Then you go that way and we twist again! Twisty twister twistly twistic twistonomy. But no shouting. There's no shouting in comics.

SC: Ah, but there is Colin :)


Oh wait I proved myself wrong, dammit.

TN: Whatever we think of will go. For example, "The Distance" will be available online and at cons......and at a coffee shop near where Kayla and I live :)

(20) K: What price are your books going to run at?

SC: It will vary, but saying the average for a single issue will be $3 would be about right, give or take.

AM: You mean people are going to BUY them? *looks shocked* I thought we would just throw the books at people and hope that they'd
read them.

CM: Probably around $3.00 to try, free to buy. Of course, such things are subject to change.

TN: The Distance is the same as every other 'mainstream' book- $2.99.

(21) K: So you’ve got all this stuff jumping off. How are you going to avoid burnout?

SC: Making comics isn't as stressful as say, a surgeon doing heart surgery. We're making comics because we simply love doing so.
That said, I don't foresee burnout as anything to even be remotely worried about.

AM: I like to work on other things if I feel burnt out. Too much FFP? Go work on another project that's just begging for some attention.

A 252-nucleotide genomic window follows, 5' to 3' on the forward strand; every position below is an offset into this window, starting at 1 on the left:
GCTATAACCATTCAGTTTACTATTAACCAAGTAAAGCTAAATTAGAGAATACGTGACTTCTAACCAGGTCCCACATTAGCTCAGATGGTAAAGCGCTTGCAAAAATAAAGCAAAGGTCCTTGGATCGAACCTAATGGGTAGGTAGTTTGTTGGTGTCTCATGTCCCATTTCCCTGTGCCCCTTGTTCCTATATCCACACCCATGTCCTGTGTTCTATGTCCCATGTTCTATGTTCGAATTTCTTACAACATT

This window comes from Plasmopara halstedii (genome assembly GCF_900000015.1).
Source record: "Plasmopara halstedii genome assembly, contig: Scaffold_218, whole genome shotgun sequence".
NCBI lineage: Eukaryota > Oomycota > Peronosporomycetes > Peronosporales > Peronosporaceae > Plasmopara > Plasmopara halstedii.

That, or I yell at Shannon and Tess.

CM: I've really got too much I want to work on to suffer from burnout. Alysha and I have other projects to cure any FFP woes.

TN: Burnout? Burnout? You are so funny. I think the difference between Misfits and other independent studios is that everyone involved wants to be in the industry some way or another. That desire is way too strong to suffer from a measly burnout.

(22) K: Well, jus be careful, get plenty of massages :)

OK, is there anything else you want to say, that we haven’t looked at yet?

SC: Well, there's that secret collection in Tessana's...oh wait, nevermind.

Seriously, if you are going to Wizard World Chicago next month, stop by our table in Artist Alley, #9162. We'll have "The Line," "The Distance," "In Every Direction," and a "Full Figure Porn Scrapbook" there.

AM: Colin will be doing free full body massages with optional release at Chicago. Come partake in his wondrously nimble fingers!

And a sketch wouldn't hurt.

CM: Soylent Green is people.

TN: Visit us in Chicago! or stop by the
our Message Boards!

K: Well I hope you all enjoyed the meet & greet :)

Stop by next week and we're going to talk to Shannon Chenoweth (& Eric Gravel) in more depth. And see if we can squeeze some information out of her, about her book The Line.

Last Updated: August 31, 2023 - 08:12